Boyle Street denied permit to build south Edmonton overdose prevention site

This former hair salon in the Ritchie neighbourhood was proposed as the site of a health hub and overdose prevention site. Boyle Street Community Services said Wednesday it is now considering its next steps. (David Bajer/CBC - image credit)
This former hair salon in the Ritchie neighbourhood was proposed as the site of a health hub and overdose prevention site. Boyle Street Community Services said Wednesday it is now considering its next steps. (David Bajer/CBC - image credit)

Edmonton's subdivision and development appeal board (SDAB) has revoked a development permit for a proposed health hub and overdose prevention site one block south of Whyte Avenue.

Boyle Street Community Services wants to set up the facility in a single-storey commercial building at 81st Avenue and 101st Street in the Ritchie neighbourhood. It would be the first overdose prevention site on the city's south side.

Overdose prevention sites allow people to use drugs without judgment or fear of legal repercussions. The facilities have trained staff to intervene if someone needs help after taking drugs.

In a decision released Wednesday following an appeal hearing last month, the SDAB found the city should not have approved the facility.

The plans failed to consider the principles of crime prevention through environmental design to "enhance the safety and natural surveillance of the parking area," the appeal board said in its decision.

The city also did not consult with its heritage planner over changes to the building's facade, the SDAB said.

The decision marks the second time the board has revoked the development permit. A previous permit was revoked last year over accessibility concerns.

Boyle Street's plans to open the facility have been met along the way with opposition from some Ritchie businesses and neighbourhood residents.

Early in 2023, the Ritchie Community League gave its support to the proposal on the condition that Boyle Street address community concerns.

In a written statement Wednesday, Boyle Street said it is disappointed by the SDAB ruling as it denies essential services for its clientele.

"The critical support that overdose prevention sites provide [is] needed now more than ever," the statement said.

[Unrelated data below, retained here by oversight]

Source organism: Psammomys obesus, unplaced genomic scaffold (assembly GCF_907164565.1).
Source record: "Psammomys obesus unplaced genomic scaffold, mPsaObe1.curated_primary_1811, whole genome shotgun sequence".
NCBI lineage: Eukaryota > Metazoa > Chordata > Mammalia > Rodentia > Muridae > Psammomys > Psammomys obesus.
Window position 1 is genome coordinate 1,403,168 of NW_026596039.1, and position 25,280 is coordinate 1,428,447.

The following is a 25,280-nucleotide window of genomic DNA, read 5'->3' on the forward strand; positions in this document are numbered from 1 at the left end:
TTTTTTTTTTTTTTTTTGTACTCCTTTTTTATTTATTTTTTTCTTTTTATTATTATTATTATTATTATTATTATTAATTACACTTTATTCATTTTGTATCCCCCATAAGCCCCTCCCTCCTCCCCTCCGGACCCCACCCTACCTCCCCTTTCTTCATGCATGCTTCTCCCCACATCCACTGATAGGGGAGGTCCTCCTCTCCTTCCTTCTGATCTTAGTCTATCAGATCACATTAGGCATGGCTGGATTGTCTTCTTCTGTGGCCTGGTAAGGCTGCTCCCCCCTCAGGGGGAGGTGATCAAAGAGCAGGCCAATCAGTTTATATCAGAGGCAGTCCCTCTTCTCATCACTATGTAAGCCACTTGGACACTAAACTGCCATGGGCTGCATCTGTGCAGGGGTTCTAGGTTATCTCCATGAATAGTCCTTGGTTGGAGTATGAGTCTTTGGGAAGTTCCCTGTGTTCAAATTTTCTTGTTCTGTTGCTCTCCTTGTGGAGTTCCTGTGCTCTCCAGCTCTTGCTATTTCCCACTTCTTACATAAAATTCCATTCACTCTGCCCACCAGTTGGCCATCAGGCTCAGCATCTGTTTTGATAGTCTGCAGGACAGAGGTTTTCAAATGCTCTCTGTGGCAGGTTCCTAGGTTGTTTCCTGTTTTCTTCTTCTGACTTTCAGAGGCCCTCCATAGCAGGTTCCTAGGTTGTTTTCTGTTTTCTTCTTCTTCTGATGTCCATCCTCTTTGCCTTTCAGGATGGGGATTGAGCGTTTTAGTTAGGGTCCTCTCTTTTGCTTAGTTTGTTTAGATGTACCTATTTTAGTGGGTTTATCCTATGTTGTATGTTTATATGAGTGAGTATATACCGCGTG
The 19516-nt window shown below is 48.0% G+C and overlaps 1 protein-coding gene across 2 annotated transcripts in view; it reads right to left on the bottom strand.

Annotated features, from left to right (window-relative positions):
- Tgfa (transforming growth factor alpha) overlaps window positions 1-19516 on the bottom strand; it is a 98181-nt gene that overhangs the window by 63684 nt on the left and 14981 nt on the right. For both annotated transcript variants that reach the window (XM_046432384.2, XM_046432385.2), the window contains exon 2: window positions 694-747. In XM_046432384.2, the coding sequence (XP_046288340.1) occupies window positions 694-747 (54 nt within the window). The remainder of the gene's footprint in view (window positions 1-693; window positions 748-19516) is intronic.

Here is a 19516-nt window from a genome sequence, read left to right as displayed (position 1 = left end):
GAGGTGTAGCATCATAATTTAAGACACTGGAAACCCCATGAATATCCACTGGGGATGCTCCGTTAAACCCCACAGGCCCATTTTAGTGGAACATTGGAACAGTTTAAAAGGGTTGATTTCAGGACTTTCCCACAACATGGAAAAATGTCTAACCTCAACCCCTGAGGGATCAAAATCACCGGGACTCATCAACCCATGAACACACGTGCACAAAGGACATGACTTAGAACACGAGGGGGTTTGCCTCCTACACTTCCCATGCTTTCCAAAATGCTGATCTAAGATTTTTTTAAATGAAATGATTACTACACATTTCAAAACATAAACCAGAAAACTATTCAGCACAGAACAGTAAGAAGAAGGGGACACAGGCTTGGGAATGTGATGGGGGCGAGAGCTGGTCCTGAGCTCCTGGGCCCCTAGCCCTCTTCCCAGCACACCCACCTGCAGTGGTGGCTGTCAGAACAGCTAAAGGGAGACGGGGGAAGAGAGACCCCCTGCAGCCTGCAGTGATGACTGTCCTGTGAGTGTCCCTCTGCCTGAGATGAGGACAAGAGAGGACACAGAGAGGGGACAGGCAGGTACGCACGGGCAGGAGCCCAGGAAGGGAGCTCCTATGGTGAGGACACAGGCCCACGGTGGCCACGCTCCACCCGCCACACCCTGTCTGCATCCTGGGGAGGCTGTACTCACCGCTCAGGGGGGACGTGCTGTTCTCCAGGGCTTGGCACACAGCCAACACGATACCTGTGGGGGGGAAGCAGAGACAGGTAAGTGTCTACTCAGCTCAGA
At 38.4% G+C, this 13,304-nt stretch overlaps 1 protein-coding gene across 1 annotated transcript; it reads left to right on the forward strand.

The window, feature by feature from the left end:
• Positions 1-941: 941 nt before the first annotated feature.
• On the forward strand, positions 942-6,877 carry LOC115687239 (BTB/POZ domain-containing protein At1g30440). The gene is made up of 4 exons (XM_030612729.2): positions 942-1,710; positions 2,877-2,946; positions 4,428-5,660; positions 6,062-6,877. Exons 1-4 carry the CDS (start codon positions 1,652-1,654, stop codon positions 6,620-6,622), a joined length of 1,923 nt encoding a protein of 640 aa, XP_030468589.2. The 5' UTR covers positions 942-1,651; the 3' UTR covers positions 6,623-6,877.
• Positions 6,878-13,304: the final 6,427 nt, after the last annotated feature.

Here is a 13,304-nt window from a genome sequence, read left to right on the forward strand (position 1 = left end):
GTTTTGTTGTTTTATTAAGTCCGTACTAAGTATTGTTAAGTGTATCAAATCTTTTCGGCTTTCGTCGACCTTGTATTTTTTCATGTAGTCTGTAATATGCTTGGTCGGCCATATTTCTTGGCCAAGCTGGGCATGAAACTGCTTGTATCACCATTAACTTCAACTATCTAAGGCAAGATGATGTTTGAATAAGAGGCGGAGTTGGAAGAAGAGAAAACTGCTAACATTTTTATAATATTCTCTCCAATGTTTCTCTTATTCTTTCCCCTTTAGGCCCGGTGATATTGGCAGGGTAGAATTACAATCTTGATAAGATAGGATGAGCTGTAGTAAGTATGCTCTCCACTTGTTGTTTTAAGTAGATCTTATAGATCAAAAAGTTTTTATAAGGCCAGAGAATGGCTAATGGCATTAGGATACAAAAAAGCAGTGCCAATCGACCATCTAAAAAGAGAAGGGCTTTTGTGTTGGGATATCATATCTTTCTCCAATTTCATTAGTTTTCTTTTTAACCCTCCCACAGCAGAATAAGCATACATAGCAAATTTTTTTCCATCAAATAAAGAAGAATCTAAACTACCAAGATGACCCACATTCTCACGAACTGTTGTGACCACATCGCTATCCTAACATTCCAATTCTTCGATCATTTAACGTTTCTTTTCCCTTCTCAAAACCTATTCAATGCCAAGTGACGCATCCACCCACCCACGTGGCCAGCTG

"As we move forward, we will take the necessary time to consult with legal counsel and deliberate on our next steps.

"Our commitment to exploring all possible avenues remains unwavering, ensuring that this essential service is available in our community."

Running out of backyards

The board's decision was welcomed by Rob Bligh, one of the founders of Scona Concerned Citizens, whose family owns an insurance firm across the street from the proposed health centre.

Bligh said his group believes putting a supervised consumption site in a densely populated area with new businesses and apartment developments is a bad idea. People worry about crime increasing near the site, he added.

Bligh said his group is pleased the board agreed with residents and businesses who opposed the Boyle Street proposal.

"We're delighted that the reasons they cited are valid and they follow the city bylaws in doing that and the direction of council," he said Wednesday.

"We hope Boyle Street Street finds a better place, a better location, for the facility that they're putting in place."

Not everyone in the area is opposed to the health hub.

Ben Rix, co-owner of Bent Stick Brewing, a few blocks south of the proposed site, said he was disappointed by the board's decision.

While he understands why people are nervous, Rix said drug users are already in the neighbourhood so the Boyle Street facility is desperately needed.

"If you keep saying not in my backyard, at what point [do] you just run out of backyards?" Rix asked.

"There's a lot of folks in need of that place who are here already."